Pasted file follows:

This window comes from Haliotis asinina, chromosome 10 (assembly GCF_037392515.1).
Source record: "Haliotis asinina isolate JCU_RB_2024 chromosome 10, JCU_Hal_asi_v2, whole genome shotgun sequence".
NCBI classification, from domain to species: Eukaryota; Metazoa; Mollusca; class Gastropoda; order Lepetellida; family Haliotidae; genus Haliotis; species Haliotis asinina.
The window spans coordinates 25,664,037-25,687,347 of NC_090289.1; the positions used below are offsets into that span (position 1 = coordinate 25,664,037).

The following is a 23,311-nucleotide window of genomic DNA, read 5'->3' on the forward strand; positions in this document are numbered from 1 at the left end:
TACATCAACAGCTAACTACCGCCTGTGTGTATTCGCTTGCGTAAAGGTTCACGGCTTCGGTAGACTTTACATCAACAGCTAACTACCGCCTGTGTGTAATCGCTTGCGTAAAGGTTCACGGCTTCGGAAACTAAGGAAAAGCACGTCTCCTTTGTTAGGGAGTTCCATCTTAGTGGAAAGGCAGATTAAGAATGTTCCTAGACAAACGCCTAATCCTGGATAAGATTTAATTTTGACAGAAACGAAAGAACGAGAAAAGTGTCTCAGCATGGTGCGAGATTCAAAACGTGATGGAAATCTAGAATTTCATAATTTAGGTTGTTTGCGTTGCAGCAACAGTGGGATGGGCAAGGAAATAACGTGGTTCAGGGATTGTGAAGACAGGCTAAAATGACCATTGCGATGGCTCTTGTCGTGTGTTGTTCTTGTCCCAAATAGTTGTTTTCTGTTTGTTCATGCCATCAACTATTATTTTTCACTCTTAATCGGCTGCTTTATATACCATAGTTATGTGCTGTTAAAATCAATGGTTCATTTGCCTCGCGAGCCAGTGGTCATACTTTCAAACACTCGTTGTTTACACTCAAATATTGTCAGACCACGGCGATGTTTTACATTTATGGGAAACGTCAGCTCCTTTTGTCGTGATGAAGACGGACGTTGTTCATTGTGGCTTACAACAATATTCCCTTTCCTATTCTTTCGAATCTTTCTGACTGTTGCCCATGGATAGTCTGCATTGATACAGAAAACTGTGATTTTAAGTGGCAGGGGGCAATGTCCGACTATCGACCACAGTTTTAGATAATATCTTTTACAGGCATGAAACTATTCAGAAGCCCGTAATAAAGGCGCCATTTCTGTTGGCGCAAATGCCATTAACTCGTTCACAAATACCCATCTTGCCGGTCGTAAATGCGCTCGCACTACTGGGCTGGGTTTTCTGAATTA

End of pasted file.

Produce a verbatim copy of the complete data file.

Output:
This window comes from Haliotis asinina, chromosome 10 (assembly GCF_037392515.1).
Source record: "Haliotis asinina isolate JCU_RB_2024 chromosome 10, JCU_Hal_asi_v2, whole genome shotgun sequence".
NCBI classification, from domain to species: Eukaryota; Metazoa; Mollusca; class Gastropoda; order Lepetellida; family Haliotidae; genus Haliotis; species Haliotis asinina.
The window spans coordinates 25,664,037-25,687,347 of NC_090289.1; the positions used below are offsets into that span (position 1 = coordinate 25,664,037).

The following is a 23,311-nucleotide window of genomic DNA, read 5'->3' on the forward strand; positions in this document are numbered from 1 at the left end:
TACATCAACAGCTAACTACCGCCTGTGTGTATTCGCTTGCGTAAAGGTTCACGGCTTCGGTAGACTTTACATCAACAGCTAACTACCGCCTGTGTGTAATCGCTTGCGTAAAGGTTCACGGCTTCGGAAACTAAGGAAAAGCACGTCTCCTTTGTTAGGGAGTTCCATCTTAGTGGAAAGGCAGATTAAGAATGTTCCTAGACAAACGCCTAATCCTGGATAAGATTTAATTTTGACAGAAACGAAAGAACGAGAAAAGTGTCTCAGCATGGTGCGAGATTCAAAACGTGATGGAAATCTAGAATTTCATAATTTAGGTTGTTTGCGTTGCAGCAACAGTGGGATGGGCAAGGAAATAACGTGGTTCAGGGATTGTGAAGACAGGCTAAAATGACCATTGCGATGGCTCTTGTCGTGTGTTGTTCTTGTCCCAAATAGTTGTTTTCTGTTTGTTCATGCCATCAACTATTATTTTTCACTCTTAATCGGCTGCTTTATATACCATAGTTATGTGCTGTTAAAATCAATGGTTCATTTGCCTCGCGAGCCAGTGGTCATACTTTCAAACACTCGTTGTTTACACTCAAATATTGTCAGACCACGGCGATGTTTTACATTTATGGGAAACGTCAGCTCCTTTTGTCGTGATGAAGACGGACGTTGTTCATTGTGGCTTACAACAATATTCCCTTTCCTATTCTTTCGAATCTTTCTGACTGTTGCCCATGGATAGTCTGCATTGATACAGAAAACTGTGATTTTAAGTGGCAGGGGGCAATGTCCGACTATCGACCACAGTTTTAGATAATATCTTTTACAGGCATGAAACTATTCAGAAGCCCGTAATAAAGGCGCCATTTCTGTTGGCGCAAATGCCATTAACTCGTTCACAAATACCCATCTTGCCGGTCGTAAATGCGCTCGCACTACTGGGCTGGGTTTTCTGAATTA